Fear Itself: Carmen Lawrence's Fear and Politics
Carmen Lawrence: Fear and Politics (Scribe: Melbourne, 2006)
I attended a rally in Perth shortly after the 2001 Federal Election to protest what I thought was the government’s shameful policy on asylum seekers. Carmen Lawrence was a speaker, and she articulated with great conviction how immoral the policy was and how wrong her party was to support the government. On the one hand, I admired her guts in confronting her own party; on the other hand, I thought “well, I wish you’d said that before the election!”
The Labor backbencher and Member for Fremantle is certainly not afraid to confront what she later comes to identify as her own past political mistakes, whether as a Labor frontbencher during the first Beazley leadership or as Western Australia’s first female premier in the early 1990s. In her latest book, Fear and Politics, she describes the introduction of mandatory sentencing by her government in response to a horrific accident involving a stolen car driven by a young Aboriginal man. The laws were endorsed by Cabinet while she was overseas, but she acknowledges that “I was the absent premier…and I failed to act to reverse the decision” (58).
Dr Lawrence is of the breed of politician whose views seem to have become more radical over time, and this book gives a snapshot of her views on the big moral issues facing Australia in 2006. Originally a series of lectures sponsored by the Frielich Foundation in 2005, these essays are well-crafted and draw from a broad range of sources. We are treated to Lawrence on racism and xenophobia, the Cronulla riots, the dehumanisation of asylum seekers, the hollowing out of native title, state governments obsession with being ‘tough on crime’, the follies of the war on terror and the invasion of Iraq, the inexorable erosion of our civil liberties, the attack on the rights of workers and the demonisation of welfare recipients and indigenous Australians.
Lawrence’s basic thesis is that governments are successful when they induce a fear in voters that is out of proportion to the magnitude of the peril in question, and then offer solutions that are geared towards re-election rather than actually confronting the threats. To take one example, the Howard government stoked a fear of asylum seekers in 2001 that was out of proportion to the number of boats arriving by suggesting that some might be terrorists and were the sort of people who threw their children overboard. The government then offered a solution that reassured people by claiming that borders would be protected and the government would remain in control of who would come into Australia and the terms on which they entered. Lawrence applies the same logic to her other topics, with varying degrees of success, insisting that fear-mongering is in ascendance in Australia.
Any contention that we are seeing an increase in ‘the politics of fear’ would depend on a measurement of the conditions that Lawrence’s thesis presupposes: the extent to which people have a natural receptiveness to the inducement of fear; the discrepancy between levels of fear and the objective magnitude of the threat, discounted by its likelihood; the extent to which people believe in the solutions offered to them; and the connection between belief in the solutions and votes actually cast. Of course, these variables are fiendishly hard to measure, not least because of the number of subjective and ideologically contingent elements involved.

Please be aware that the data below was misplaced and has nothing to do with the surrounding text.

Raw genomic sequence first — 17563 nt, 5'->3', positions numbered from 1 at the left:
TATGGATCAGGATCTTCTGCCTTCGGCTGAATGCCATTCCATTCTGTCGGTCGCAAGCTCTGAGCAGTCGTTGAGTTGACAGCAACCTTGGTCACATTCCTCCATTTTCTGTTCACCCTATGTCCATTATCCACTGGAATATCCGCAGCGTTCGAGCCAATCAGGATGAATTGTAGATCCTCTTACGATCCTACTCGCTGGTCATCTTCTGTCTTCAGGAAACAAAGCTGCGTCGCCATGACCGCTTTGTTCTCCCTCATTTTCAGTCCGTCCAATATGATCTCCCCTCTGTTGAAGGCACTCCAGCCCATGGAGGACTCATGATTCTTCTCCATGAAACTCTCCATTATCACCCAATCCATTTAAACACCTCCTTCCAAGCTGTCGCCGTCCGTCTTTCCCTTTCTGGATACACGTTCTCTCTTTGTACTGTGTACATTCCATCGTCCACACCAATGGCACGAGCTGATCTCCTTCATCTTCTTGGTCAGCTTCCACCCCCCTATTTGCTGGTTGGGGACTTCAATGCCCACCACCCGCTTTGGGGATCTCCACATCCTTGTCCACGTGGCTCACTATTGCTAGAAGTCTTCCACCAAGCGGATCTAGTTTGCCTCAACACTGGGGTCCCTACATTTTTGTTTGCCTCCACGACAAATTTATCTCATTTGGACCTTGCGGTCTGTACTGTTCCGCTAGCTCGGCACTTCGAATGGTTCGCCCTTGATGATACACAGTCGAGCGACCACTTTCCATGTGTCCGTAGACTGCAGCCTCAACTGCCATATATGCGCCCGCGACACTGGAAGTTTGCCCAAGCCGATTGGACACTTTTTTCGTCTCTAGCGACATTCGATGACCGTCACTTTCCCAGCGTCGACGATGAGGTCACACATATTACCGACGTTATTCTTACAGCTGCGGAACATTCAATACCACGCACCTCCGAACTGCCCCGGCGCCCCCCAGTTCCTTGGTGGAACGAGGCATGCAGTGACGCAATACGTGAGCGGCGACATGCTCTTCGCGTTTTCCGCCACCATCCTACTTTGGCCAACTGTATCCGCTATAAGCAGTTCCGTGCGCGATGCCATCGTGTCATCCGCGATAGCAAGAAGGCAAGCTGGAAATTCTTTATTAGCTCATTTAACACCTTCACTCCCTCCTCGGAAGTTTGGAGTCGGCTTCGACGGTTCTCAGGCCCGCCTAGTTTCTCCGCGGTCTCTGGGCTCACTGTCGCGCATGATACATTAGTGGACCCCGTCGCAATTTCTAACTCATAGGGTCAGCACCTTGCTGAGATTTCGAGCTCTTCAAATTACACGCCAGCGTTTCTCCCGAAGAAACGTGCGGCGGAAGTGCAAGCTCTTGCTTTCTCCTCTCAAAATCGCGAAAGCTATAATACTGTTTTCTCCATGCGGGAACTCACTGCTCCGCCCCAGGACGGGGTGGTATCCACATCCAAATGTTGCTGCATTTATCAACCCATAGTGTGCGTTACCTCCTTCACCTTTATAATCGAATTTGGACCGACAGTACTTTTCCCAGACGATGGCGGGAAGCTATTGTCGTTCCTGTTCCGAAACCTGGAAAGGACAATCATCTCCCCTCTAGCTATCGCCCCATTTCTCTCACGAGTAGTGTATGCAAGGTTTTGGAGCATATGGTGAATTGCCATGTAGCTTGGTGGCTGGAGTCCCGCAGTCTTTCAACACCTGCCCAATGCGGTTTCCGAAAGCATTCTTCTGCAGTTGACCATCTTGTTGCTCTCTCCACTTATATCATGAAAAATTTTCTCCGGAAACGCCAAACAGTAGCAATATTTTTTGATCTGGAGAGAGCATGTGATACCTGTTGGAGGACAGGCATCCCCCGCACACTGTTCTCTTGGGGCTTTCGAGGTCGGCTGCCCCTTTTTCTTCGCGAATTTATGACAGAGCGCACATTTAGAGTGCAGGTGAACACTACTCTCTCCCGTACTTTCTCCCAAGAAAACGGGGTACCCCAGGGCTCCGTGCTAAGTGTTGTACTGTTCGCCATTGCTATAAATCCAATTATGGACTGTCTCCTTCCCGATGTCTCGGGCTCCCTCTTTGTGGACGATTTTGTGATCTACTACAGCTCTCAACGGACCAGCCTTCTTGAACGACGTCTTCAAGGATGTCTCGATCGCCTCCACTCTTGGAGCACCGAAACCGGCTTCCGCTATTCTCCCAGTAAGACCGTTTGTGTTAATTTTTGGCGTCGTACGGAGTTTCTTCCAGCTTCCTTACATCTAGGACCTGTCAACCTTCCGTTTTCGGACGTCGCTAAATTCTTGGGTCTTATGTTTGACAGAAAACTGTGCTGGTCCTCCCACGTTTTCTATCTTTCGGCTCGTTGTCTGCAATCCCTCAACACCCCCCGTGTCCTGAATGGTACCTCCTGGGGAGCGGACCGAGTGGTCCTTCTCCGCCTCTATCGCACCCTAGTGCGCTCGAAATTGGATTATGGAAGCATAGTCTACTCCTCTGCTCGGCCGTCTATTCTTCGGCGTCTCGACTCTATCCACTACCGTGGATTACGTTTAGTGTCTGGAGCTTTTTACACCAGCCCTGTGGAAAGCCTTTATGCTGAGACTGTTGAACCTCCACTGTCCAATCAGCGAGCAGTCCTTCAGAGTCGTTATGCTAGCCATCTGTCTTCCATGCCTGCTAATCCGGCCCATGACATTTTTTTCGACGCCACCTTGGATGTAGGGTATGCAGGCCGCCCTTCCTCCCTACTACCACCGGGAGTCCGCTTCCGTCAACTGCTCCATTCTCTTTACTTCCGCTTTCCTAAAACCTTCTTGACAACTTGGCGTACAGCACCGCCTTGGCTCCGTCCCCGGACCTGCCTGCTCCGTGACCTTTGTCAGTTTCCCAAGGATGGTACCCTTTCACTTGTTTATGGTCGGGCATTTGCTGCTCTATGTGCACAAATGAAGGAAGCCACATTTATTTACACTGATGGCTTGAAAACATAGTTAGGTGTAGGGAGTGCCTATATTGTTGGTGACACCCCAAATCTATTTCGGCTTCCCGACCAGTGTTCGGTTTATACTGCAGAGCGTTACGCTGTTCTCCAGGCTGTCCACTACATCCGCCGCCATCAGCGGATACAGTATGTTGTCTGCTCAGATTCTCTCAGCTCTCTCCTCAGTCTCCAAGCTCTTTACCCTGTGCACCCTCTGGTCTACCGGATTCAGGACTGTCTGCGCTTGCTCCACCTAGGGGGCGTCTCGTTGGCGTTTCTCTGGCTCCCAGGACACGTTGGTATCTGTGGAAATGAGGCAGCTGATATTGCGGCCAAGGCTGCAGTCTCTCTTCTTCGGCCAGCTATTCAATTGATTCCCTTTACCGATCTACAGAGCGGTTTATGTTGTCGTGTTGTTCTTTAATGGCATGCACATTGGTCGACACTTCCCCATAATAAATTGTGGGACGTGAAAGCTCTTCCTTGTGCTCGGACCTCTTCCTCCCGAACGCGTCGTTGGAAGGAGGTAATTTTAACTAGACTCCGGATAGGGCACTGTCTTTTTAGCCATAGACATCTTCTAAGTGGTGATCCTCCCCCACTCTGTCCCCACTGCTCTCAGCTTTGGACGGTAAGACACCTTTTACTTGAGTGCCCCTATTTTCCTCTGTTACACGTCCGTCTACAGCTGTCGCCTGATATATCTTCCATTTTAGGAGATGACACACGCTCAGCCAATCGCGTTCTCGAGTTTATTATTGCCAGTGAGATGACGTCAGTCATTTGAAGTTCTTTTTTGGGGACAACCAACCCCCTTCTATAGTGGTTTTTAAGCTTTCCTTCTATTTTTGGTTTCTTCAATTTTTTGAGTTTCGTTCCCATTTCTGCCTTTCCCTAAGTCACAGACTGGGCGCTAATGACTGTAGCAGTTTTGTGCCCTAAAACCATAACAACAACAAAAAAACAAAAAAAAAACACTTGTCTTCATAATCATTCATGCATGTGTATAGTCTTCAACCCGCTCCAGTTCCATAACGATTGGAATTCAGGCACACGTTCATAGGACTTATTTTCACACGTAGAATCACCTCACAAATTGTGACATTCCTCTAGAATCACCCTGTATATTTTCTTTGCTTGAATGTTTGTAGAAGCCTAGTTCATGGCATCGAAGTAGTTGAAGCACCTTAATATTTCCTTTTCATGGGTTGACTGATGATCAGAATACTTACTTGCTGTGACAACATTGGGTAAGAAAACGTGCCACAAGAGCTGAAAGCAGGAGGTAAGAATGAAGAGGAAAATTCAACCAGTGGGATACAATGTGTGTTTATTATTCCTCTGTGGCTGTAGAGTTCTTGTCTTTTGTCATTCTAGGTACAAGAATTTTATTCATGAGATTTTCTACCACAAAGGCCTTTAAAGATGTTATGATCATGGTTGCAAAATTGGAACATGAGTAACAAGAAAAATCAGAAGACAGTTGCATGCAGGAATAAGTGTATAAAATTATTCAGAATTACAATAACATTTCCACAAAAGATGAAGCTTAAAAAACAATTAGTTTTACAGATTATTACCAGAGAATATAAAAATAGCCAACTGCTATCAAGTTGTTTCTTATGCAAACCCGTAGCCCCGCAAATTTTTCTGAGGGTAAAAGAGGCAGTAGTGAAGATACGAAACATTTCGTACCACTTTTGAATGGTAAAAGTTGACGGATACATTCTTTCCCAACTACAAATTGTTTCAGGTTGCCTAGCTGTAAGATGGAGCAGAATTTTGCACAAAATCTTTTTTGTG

Lawrence regards the invocation of fear by governments as necessarily corrupting. But is it? Fear is a tactic that can be used by governments for positive ends (something she acknowledges as an aside - 15). Think of government-sponsored advertising aimed at confronting people with the consequences of tobacco smoking, drug use and drink driving – we aren’t given sober statistics on mortality rates, but rather doctors removing gruesome tumors and drunk drivers paranoid that every car is a booze bus.
Fear is also a tactic that can be used by interest groups to get worthy issues noticed by governments. The dire predictions of global warming doomsayers are a clear example of fear-mongering that has an increasingly conclusive scientific foundation. The same cannot be said of that band of green fellow travelers who have succeeded in invoking in some countries a fear of genetically modified foods that is based less on solid scientific evidence than a romantic reverence for ‘nature’. The politics of fear is not monopolized by the forces of the right.
In fact, Lawrence seems to be less concerned with the politics of fear than with advocating the virtues of cool, rational debate about the best means to tackle social problems. Few could disagree that public policy is best served by ignoring hysteria and focusing on hard facts and data. If there is one consistent theme throughout the book, it is that people are not very good at assessing the magnitude of broader social threats – when polled, we consistently perceive crime to be on the increase when the data shows otherwise; we overestimate the threat that terrorism statistically poses and we seem to regard people from other cultures with suspicion on very little foundation. Lawrence cites academic research on the perception of risk that suggests that irrational suspicion may even be an ingrained part of the human condition.
In the face of such a depressing conclusion, one solution might be to cede authority for the assessment of risks to experts. If David Indermaur, the UWA criminologist whom Lawrence cites, were in charge of criminal justice policy, perhaps the relevant indicators of criminal activity would improve. But experts disagree, even on fundamentals like what ‘indicators’ are the most relevant; for example, if arrest rates go up, is that a good or a bad thing? And crucially, how should governments respond when the evidence points to uncertain conclusions, but the consequences of making a wrong decision are catastrophic? One strategy is to adopt the ‘precautionary principle’, a modern day version of Pascal’s Wager (the consequences of not believing in God – eternal damnation – make regular church attendance seem a minor inconvenience, so one may as well, in the face of conflicting evidence, believe in God).